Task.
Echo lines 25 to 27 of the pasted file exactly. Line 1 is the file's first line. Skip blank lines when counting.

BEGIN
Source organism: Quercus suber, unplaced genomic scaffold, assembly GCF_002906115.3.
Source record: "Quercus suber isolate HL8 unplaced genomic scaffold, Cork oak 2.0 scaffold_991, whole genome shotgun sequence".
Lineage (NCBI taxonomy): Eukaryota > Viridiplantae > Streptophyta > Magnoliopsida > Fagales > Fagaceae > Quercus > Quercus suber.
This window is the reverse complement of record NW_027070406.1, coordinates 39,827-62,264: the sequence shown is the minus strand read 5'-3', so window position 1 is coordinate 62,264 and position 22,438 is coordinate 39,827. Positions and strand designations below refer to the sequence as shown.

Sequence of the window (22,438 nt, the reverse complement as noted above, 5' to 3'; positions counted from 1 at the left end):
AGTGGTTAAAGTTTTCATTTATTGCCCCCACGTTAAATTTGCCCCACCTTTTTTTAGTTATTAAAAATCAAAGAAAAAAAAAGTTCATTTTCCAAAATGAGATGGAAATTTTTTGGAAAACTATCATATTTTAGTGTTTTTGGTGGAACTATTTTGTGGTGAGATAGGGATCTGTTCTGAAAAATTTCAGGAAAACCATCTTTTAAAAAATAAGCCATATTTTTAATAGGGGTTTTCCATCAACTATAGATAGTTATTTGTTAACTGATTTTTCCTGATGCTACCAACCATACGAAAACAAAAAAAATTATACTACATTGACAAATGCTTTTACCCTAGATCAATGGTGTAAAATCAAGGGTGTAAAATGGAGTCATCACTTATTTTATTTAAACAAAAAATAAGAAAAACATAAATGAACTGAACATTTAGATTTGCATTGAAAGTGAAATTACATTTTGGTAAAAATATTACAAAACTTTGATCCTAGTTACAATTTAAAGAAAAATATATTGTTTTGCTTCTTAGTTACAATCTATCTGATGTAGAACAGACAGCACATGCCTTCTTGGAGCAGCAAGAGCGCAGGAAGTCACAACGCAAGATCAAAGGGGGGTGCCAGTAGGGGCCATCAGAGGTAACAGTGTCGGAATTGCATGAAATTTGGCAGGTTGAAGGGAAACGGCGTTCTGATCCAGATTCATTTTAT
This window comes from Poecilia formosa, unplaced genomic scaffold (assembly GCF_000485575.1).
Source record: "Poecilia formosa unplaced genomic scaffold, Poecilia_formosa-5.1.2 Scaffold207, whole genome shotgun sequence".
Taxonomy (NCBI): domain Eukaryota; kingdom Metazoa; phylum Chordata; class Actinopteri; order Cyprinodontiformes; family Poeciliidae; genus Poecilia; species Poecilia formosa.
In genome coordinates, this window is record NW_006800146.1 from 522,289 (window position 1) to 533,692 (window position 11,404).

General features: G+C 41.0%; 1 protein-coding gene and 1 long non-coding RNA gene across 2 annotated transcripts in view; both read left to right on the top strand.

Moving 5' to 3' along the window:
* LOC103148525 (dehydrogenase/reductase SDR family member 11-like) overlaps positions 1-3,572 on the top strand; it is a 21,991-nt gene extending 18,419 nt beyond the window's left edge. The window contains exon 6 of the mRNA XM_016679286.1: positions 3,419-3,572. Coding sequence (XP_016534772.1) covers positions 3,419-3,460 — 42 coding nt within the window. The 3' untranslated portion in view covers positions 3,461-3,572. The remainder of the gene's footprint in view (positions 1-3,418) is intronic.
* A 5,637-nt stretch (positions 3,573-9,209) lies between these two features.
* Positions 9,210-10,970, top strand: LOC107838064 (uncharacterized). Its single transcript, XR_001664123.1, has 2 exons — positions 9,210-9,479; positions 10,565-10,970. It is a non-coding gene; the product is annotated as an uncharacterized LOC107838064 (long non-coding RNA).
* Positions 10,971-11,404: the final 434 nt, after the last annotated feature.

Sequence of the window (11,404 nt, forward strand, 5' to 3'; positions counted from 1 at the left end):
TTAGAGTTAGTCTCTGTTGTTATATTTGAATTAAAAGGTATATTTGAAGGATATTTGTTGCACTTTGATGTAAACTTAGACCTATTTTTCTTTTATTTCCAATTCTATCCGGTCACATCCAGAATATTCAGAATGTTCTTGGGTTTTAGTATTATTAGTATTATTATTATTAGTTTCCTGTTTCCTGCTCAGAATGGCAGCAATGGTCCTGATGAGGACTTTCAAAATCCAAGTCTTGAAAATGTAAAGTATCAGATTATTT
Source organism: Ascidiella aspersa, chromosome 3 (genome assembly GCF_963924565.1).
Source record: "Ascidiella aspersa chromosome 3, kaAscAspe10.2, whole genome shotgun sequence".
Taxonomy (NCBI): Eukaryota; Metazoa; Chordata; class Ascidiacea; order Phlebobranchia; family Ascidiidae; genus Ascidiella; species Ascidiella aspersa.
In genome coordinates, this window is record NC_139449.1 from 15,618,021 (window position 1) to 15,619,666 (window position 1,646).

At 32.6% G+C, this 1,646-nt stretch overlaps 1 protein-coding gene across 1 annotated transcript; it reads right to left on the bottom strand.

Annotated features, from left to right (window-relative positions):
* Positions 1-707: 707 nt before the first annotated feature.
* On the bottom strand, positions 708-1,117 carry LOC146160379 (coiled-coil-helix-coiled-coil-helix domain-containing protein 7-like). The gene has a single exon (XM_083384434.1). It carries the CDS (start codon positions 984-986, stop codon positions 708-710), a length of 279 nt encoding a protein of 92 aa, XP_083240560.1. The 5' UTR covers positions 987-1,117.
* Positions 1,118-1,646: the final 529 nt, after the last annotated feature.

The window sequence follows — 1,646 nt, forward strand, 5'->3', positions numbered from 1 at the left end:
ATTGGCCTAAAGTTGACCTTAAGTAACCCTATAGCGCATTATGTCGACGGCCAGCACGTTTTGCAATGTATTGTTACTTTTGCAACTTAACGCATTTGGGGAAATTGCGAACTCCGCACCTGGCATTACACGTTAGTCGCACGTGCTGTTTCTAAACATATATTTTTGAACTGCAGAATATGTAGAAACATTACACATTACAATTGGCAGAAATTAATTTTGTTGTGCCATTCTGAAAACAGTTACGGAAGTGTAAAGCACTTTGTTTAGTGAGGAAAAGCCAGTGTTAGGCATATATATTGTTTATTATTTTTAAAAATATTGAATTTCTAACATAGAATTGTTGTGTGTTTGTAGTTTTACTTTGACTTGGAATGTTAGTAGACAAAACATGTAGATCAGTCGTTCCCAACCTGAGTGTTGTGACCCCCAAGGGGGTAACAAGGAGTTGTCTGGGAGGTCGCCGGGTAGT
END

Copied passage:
* Positions 1-707: 707 nt before the first annotated feature.
* On the bottom strand, positions 708-1,117 carry LOC146160379 (coiled-coil-helix-coiled-coil-helix domain-containing protein 7-like). The gene has a single exon (XM_083384434.1). It carries the CDS (start codon positions 984-986, stop codon positions 708-710), a length of 279 nt encoding a protein of 92 aa, XP_083240560.1. The 5' UTR covers positions 987-1,117.
* Positions 1,118-1,646: the final 529 nt, after the last annotated feature.